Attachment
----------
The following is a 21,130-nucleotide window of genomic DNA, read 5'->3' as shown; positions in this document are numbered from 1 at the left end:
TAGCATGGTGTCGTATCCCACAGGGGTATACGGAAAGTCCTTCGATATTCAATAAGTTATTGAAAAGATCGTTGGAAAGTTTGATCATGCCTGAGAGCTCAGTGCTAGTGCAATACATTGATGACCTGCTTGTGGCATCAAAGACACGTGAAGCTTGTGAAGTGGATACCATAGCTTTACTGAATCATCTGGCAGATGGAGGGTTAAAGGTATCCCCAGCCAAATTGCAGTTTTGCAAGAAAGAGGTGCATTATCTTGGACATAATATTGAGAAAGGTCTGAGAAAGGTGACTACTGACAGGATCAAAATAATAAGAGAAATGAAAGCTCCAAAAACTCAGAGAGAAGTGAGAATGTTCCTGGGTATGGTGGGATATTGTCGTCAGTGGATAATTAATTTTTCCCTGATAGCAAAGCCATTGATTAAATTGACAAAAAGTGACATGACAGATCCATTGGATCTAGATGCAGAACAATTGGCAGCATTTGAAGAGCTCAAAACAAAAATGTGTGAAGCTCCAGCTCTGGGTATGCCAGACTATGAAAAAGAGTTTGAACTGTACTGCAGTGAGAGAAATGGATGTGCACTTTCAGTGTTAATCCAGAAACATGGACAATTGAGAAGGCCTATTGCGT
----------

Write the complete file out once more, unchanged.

The following is a 21,130-nucleotide window of genomic DNA, read 5'->3' as shown; positions in this document are numbered from 1 at the left end:
TAGCATGGTGTCGTATCCCACAGGGGTATACGGAAAGTCCTTCGATATTCAATAAGTTATTGAAAAGATCGTTGGAAAGTTTGATCATGCCTGAGAGCTCAGTGCTAGTGCAATACATTGATGACCTGCTTGTGGCATCAAAGACACGTGAAGCTTGTGAAGTGGATACCATAGCTTTACTGAATCATCTGGCAGATGGAGGGTTAAAGGTATCCCCAGCCAAATTGCAGTTTTGCAAGAAAGAGGTGCATTATCTTGGACATAATATTGAGAAAGGTCTGAGAAAGGTGACTACTGACAGGATCAAAATAATAAGAGAAATGAAAGCTCCAAAAACTCAGAGAGAAGTGAGAATGTTCCTGGGTATGGTGGGATATTGTCGTCAGTGGATAATTAATTTTTCCCTGATAGCAAAGCCATTGATTAAATTGACAAAAAGTGACATGACAGATCCATTGGATCTAGATGCAGAACAATTGGCAGCATTTGAAGAGCTCAAAACAAAAATGTGTGAAGCTCCAGCTCTGGGTATGCCAGACTATGAAAAAGAGTTTGAACTGTACTGCAGTGAGAGAAATGGATGTGCACTTTCAGTGTTAATCCAGAAACATGGACAATTGAGAAGGCCTATTGCGT